We take the PlayStation 3 version of 2K's acclaimed shooter for a test drive.
BioShock made some big waves when it was released for the Xbox 360 last year. The unique game wrapped a rich story with first-person shooter mechanics in a stunning art style that made for one of the most engrossing experiences seen on consoles in a long while. Thankfully, PlayStation 3 owners will get a chance to see what all the fuss is about with the upcoming conversion of the game for Sony's console. We've seen demos of the game in the past few months but only just had the chance to try the game ourselves courtesy of a recent visit from 2K.
2K has roped in a cavalcade of development teams to handle the conversion of the game for the PlayStation 3. 2K Marin, 2K Boston, 2K Australia, and Digital Extremes are tag teaming the project, which aims to come up with a faithful conversion of the original game. The teams are also including a few bells and whistles in the form of content, as well as visual tweaks. Fans of the original game will be familiar with the single-player Story mode, which follows the trials and tribulations of plane crash survivor who stumbles onto a mysterious underwater utopia called Rapture.
The PlayStation 3 game, as we've noted before, is on the right track to capture the look and feel of the Xbox 360 game. The visuals are comparable, although there are some subtle differences in color and texture. The controls map intuitively to the PlayStation 3 controller and feel a bit better. The PS3's D pad seems like a much better fit for the hacking minigame. The controller's rumble support also had a nice feel to it. Although the experience is pretty much the same in the single-player mode, we noticed subtle tweaks, such as manual cycling of the load screen stills. The game also incorporates all the downloadable content that's been available on the Xbox 360. In addition, the game features trophy support, some of which are the same achievements seen in the Xbox 360 game, while others are different.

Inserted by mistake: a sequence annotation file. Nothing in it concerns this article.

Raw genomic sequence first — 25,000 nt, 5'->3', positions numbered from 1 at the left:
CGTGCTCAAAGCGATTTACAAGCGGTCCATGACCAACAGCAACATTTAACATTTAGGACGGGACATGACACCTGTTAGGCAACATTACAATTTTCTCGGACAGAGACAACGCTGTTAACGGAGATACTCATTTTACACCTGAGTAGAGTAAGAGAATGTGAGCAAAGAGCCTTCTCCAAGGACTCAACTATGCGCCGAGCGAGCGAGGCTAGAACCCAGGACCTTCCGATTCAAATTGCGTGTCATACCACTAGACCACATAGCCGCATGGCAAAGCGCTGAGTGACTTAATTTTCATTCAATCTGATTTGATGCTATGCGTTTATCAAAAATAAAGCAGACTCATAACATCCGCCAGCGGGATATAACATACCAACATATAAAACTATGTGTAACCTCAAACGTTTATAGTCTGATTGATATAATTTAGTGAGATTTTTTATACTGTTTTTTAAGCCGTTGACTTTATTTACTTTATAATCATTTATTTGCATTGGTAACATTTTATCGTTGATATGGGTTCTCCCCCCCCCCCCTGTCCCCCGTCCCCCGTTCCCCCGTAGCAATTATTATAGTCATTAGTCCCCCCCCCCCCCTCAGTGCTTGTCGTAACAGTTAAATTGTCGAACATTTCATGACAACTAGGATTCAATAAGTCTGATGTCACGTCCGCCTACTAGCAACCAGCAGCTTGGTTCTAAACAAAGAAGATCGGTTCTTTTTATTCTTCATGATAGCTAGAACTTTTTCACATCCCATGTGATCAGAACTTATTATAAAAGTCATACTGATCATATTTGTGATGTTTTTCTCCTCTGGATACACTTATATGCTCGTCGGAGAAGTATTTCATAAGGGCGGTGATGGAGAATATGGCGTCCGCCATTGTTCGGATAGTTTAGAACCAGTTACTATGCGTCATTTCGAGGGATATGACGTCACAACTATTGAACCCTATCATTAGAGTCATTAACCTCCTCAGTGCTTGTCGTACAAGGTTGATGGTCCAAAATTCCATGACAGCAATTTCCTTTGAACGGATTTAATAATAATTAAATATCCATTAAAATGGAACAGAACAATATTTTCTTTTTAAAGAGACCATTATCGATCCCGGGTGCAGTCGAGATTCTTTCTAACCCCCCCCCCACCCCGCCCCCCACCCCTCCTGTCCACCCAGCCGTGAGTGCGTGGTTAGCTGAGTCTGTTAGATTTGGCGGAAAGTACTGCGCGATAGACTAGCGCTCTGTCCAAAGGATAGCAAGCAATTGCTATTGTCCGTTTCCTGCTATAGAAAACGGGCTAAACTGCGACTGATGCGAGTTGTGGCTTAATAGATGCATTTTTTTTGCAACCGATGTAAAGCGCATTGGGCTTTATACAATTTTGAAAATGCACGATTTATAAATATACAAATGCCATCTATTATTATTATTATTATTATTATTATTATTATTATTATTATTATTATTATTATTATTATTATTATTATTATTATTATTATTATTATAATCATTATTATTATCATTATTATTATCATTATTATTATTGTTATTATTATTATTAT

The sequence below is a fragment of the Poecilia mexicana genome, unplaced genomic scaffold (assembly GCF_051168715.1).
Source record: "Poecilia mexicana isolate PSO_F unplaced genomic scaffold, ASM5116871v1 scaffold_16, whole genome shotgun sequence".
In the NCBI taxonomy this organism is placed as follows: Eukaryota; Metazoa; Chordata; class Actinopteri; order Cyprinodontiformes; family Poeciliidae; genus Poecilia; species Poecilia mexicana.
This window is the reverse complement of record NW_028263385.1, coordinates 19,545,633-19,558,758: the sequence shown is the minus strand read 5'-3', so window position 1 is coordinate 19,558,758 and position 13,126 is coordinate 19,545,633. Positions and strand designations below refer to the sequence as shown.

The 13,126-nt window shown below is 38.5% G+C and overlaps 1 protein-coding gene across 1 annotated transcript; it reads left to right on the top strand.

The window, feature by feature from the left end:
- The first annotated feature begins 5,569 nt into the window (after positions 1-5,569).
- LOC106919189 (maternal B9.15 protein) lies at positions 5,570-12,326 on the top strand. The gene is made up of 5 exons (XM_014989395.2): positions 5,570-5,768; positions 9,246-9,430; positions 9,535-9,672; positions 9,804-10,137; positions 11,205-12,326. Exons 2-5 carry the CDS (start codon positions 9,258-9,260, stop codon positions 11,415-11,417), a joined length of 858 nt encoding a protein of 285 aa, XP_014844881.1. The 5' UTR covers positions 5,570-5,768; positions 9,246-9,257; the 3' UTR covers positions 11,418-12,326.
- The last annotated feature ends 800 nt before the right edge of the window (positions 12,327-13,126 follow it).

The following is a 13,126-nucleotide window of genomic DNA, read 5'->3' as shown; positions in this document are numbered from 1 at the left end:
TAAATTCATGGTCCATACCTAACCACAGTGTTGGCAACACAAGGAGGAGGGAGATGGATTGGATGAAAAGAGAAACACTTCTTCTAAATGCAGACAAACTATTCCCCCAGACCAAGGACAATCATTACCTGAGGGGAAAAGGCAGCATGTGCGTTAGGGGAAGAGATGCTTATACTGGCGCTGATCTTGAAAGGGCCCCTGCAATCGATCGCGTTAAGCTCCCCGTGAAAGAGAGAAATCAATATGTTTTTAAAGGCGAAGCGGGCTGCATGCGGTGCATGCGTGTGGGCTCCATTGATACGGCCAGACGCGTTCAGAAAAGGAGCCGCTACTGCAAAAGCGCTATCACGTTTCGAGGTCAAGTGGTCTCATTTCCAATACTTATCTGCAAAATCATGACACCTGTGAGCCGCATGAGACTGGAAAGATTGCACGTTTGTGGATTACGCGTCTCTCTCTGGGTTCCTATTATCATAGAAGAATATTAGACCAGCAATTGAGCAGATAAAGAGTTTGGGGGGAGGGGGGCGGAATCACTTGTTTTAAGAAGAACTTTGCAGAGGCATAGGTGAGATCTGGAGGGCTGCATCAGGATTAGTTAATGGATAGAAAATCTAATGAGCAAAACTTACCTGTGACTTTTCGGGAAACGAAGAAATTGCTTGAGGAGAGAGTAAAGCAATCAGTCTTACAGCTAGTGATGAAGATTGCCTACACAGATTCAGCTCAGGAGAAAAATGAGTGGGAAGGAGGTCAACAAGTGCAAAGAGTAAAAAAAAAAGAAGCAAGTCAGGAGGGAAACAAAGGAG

Outside of the proper single-player experience, we had a chance to try the Survivor mode, which offers a greater level of challenge that forces you to be smarter about how you play the game. Enemy behavior has been tweaked, and the damage you cause has been modified, so you won't be sailing through the mode even if you're familiar with the original game. We also got a look at the other big addition to the game, the puzzle rooms, which are a very slick brain-busting addition to the main game. 2K reps noted that the rooms will vary in scope and size, which will affect how long it takes you to play through them. While some, such as the Ferris wheel, we've seen before and can be done in short order, others will require more work.
BioShock remains a must-play game for this generation, so if you haven't checked it out yet, the PlayStation 3 version of the game is one more chance for you to give it a try. The game is coming together really well. The faithful conversion of the main game is looking good and might even be sharper in places. The additional content, challenge rooms, modes, and trophies are nice extras to have, although we obviously would have liked to see more. BioShock for the PlayStation 3 is slated to ship this October, so look for more soon.
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